Labor Support Comes To 35th Council District Race



City Council hopeful Laurie Cumbo scored two major labor endorsements recently in her bid to replace Council Member Letitia James in the 35th District, who is stepping down to run for Public Advocate.

On April 19, Service Employees International Union Local 32BJ, the country’s largest property service workers’ union, announced its endorsement of Ms. Cumbo. The news came a day after the New York Hotel Trade Council (HTC) voiced its support for her campaign. As the candidates make the rounds, the endorsements will give Ms. Cumbo a leg up in a field where candidates differ more in experience and connections than in policy.

“From paid sick leave to better access to healthcare, Ms. Cumbo is fighting for the issues that matter to our members,” union President Hector Figueroa said in a statement. “Not only does she serve as a living example of the pathway to the middle class that unions create, she has vowed to protect and preserve that pathway for others.”

In addition to the recent labor backing, Ms. Cumbo is leading in fundraising, having amassed nearly $70,000 since September. Of that, $13,300 has gone to political strategists The Advance Group, according to campaign filings. The Advance Group — a 20-year-old strategic consulting firm whose recent clients have included Congressman Hakeem Jefferies and the anti-Christine Quinn group NYC Is Not For Sale – has turned Ms. Cumbo’s campaign into a well-oiled machine, holding fundraisers and maintaining a constant Twitter presence.

Ms. Cumbo speaks about expanding arts education in schools and public housing projects. She wants school buildings to be more integrated into community life, and favors transforming community boards from advisory panels to legislative bodies with power over what happens in their districts. She highlighted the Atlantic Yards project as an example of a weakened local authority trumped by outside forces.

“How is it that millions of dollars came through the district and totally sidestepped the Community Board?” she said. “These resources were plopped down into the community because people at a higher level wanted it to happen. And I don’t think that should happen.”

Ms. Cumbo, founder and director of the Museum of Contemporary African Diasporan Arts in Fort Greene, faced her rivals at a recent candidates’ forum at the Ingersoll Community Center on Myrtle Avenue.


Appearing at the forum were: Ede Fox, a member of Community Board 8 and former staffer to Council members Melissa Mark-Viverito and Jumaane Williams; Jelani Mashariki, director of the Pamoja House homeless shelter and an Occupy Wall Street organizer; Jesse Hamilton, a Crown Heights Attorney and District Leader, and Frank Richard Hurley, a lawyer.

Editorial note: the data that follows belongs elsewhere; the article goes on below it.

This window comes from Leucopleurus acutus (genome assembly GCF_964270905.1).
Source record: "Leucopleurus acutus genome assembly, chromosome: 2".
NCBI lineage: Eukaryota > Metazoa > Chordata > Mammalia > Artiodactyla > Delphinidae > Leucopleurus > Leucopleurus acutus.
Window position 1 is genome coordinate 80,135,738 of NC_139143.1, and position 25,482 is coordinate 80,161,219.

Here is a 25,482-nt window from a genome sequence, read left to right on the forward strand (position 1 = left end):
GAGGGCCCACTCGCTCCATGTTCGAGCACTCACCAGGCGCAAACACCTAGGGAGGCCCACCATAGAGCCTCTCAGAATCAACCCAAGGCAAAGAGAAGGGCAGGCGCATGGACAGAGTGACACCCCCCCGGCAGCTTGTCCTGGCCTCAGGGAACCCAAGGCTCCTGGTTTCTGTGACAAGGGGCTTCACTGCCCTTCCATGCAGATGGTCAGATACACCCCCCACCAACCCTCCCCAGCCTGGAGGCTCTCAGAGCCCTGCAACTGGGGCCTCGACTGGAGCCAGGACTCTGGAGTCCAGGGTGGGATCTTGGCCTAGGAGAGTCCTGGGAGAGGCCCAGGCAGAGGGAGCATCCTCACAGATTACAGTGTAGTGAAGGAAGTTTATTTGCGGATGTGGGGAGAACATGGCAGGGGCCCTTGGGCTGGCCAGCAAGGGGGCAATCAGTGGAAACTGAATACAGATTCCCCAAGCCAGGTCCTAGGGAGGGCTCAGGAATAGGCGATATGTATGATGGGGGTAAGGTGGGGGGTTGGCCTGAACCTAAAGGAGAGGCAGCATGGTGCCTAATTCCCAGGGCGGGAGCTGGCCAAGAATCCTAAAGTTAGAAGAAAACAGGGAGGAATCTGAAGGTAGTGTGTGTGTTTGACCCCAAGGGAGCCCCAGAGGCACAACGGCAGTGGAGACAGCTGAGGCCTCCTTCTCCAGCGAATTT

At the forum, Mr. Hurley said he entered the race to “give a voice” to unemployed and homeless residents, and to get “involved in the conversation” about development in Brooklyn.

“If you build in Brooklyn, you must hire from Brooklyn,” he said repeatedly.

Mr. Hurley, who has raised $856 for his campaign, did not respond to requests for an interview.

Olanike Alabi, a former District Leader for 57th Assembly District, has not publicly announced her candidacy, but is expected to do so. Ms. Alabi has raised more than $20,000 since December. She declined to comment on the record for this story.

Any of these candidates would likely be left of center if elected, and their similar viewpoints don’t promise much political drama. They all want residents to be more involved in their communities, to increase the power of the community boards and put an end to the top-down decision-making they say has shaped the city for the past 12 years.

Increasing affordable housing, reforming the public school system and encouraging more community-based economic development are standard lines in each of their political playbooks.

With the backing of HTC and 32BJ, Ms. Cumbo now controls the table, but the powerful healthcare workers’ union 1199 SEIU has yet to make an endorsement.

Ms. James, who was reelected in 2009 with 92 percent of the vote, has not endorsed a successor.

Ede Fox is second to Ms. Cumbo in funds, having raised about $61,000 since she started fundraising in mid-2011, according to campaign filings. Many of her donations came from municipal employees and council insiders, indicating her government connections.


... Read more here:

Latima Stephens contributed reporting.

 Published:  May 1, 2013 by....fort-greene_main.png

Do you like this post?